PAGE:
Clerks fuming over gas theft
Fuel heist nets almost $400
A motorist driving a maroon pickup reportedly stole almost $400 in gas from a Craig convenience store, Craig police said.
The heist is one of the largest gas drive-offs in the city’s history, police said.
A clerk said a man filled up a truck, two snowmobiles and a large tank in the bed of the truck with nearly 125 gallons of premium unleaded gas — valued at $399.72 — early Tuesday at the Kum & Go on Yampa Avenue.
Premium unleaded sells for $3.19 a gallon at the store, and regular unleaded gas is $2.99 a gallon.
“(The theft) was probably very planned,” the store’s manager, Laurie Foster, said. “They were probably checking us out and know that we have less lighting and fewer employees than other stores.”
Foster said the pickup pulled into the station at 4:30 a.m. and parked at the pumps farthest from the store’s windows.
Only one cashier works the night shift, but early morning is the station’s busiest time, because oil workers fuel up vehicles and buy snacks.
Foster said that on Tuesday morning, a line of customers stretched to the back of the store. A longtime cashier of eight years was switching back and forth from computers to handle the load, Foster said.
After the cashier noticed the vehicle leaving without paying, she ran outside to chase the vehicle as it headed south on Yampa Avenue back into town, Foster said. The cashier immediately called police.
Foster said the cashier could not see the license plate on the truck because the snowmobile trailer hindered its view. The truck also was covered in dirt, which made it difficult to make out the license plate. The front of the vehicle did not have a license plate. Foster said the vehicle looked like an older model pickup, possibly from the 1990s.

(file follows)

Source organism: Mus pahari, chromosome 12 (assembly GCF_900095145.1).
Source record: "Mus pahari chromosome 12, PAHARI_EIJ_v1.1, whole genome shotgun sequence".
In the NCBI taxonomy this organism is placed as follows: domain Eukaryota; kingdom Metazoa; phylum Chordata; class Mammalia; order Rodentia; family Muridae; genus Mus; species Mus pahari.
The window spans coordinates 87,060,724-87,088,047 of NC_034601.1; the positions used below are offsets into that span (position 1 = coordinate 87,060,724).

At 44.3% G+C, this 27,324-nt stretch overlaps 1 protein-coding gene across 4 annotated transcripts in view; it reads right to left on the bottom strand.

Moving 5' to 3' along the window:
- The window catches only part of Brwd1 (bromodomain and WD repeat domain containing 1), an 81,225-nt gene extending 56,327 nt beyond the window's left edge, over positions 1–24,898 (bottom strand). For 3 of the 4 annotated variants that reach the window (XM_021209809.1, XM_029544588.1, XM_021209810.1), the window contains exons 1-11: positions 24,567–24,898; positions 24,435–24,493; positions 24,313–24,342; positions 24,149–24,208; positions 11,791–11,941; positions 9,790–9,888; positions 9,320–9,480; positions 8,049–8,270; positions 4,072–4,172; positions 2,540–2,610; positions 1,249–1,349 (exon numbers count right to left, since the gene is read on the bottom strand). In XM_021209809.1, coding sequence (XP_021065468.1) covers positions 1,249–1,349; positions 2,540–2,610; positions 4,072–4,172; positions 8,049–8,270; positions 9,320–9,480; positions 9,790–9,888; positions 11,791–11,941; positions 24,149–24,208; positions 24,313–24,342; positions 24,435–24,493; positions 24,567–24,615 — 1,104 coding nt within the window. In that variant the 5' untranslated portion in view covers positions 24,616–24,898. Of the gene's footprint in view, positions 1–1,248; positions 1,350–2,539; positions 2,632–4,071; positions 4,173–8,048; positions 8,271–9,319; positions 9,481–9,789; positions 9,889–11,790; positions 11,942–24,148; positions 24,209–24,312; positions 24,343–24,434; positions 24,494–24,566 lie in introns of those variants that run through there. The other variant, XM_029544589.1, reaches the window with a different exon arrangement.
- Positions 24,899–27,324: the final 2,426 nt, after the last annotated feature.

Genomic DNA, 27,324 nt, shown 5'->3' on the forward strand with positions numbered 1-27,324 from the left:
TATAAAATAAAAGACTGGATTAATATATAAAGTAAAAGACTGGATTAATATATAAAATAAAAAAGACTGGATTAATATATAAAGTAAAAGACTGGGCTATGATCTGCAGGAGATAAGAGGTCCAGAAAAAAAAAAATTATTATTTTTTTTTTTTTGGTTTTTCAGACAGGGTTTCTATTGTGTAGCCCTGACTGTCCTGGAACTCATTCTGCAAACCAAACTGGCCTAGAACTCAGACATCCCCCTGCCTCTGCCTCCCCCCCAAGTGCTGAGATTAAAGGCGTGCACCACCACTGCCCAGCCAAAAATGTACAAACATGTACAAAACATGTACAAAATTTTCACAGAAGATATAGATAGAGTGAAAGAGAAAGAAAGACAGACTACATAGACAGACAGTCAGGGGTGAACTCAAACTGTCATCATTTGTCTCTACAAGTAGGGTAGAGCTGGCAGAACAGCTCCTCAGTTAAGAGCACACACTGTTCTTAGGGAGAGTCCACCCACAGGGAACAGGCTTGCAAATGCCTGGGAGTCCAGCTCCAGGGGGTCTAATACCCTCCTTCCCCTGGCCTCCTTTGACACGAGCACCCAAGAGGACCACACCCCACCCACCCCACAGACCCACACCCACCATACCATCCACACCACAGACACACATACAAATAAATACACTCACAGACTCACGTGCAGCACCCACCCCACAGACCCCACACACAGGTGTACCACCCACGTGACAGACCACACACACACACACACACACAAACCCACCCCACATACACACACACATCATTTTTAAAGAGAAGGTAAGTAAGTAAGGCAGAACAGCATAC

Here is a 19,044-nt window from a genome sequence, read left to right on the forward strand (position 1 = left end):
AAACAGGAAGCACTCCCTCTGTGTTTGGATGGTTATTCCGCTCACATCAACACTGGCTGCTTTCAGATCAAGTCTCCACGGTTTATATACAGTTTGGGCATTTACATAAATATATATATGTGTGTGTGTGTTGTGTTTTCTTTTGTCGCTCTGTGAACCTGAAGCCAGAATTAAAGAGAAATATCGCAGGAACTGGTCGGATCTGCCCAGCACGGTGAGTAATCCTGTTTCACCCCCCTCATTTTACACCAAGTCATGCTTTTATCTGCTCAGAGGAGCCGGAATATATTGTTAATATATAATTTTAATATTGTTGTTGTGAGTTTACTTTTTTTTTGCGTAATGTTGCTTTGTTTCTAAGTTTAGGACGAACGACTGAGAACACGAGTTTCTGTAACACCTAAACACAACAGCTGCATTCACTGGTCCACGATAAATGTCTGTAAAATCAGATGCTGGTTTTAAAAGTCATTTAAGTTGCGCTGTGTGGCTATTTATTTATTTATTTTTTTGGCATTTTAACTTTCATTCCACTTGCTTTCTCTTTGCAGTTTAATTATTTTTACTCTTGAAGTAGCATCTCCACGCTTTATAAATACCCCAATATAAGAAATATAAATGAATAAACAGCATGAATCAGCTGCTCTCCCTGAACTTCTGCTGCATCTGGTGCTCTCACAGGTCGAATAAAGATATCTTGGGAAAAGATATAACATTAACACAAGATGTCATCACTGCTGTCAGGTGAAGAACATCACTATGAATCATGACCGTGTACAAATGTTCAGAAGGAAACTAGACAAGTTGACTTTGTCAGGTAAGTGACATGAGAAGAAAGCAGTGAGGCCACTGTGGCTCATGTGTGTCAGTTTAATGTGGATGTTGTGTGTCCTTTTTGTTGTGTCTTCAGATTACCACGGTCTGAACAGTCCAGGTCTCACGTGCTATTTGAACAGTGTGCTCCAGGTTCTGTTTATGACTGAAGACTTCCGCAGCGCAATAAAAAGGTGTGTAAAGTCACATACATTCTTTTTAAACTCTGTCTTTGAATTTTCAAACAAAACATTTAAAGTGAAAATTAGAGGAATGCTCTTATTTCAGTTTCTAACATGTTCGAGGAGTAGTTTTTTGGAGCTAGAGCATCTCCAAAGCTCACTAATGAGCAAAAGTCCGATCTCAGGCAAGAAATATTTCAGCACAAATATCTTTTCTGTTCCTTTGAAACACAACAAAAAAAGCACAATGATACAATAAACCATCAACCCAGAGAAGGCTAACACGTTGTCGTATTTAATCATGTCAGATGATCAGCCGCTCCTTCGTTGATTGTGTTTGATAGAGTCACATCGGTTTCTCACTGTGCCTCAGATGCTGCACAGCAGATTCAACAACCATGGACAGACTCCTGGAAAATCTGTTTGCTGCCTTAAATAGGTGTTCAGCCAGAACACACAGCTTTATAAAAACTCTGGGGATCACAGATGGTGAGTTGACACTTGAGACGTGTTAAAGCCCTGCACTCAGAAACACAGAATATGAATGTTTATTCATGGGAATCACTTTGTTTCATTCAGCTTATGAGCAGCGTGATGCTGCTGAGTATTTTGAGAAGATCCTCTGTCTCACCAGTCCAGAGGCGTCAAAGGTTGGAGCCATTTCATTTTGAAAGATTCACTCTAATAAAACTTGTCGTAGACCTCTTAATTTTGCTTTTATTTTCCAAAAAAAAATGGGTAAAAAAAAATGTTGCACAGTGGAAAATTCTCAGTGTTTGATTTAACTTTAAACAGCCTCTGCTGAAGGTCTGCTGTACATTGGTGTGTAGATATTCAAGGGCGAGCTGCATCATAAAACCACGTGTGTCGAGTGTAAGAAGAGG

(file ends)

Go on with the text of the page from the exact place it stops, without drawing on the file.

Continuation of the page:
“She is just sick over this,” Foster said about the cashier and the incident.
Police have not identified a suspect or suspects in the case, but they may have a few leads, said Capt. Jerry DeLong with the Craig Police Department.
“This is biggest skip I can remember,” DeLong said.
DeLong said an average of two stolen gas cases are reported each month. If caught, suspects could be charged with a misdemeanor theft charge that includes a $250 mandatory fine plus restitution, if they are found guilty.
DeLong said gas station attendants can help police locate suspects by taking down license plate numbers and offering police detailed descriptions of suspects and their vehicles.
Foster said that because of the heist, the store might begin requiring people to prepay for fuel.
Foster said she and other cashiers keep their eyes peeled for suspicious behavior, such as when people fuel up while being blocked from view by large vehicles.
And Foster said she sometimes stands in the parking lot to check that customers walk into the store to pay for their gas.
“I shouldn’t have to do that, but I do,” she said. “We’re definitely going to be educating our employees. I hate to blame them.”
In May, Moffat County officials re—-ported missing 156 gallons of gas from one of the county’s holding tanks near Hamilton. At that time, the price of gas hovered at about $2.49 a gallon.
County officials never determined whether that gas was stolen at once or during a period of time, and police never located a suspect or suspects in that case.
Lt. John Forgay of the Craig Police Department said Tuesday’s heist unfortunately might be a harbinger of crimes to come, considering rising fuel prices.
“I’m sure we’re going to see more of these.”
Amy Hamilton can be reached at 824-7031, ext. 208, or firstname.lastname@example.org
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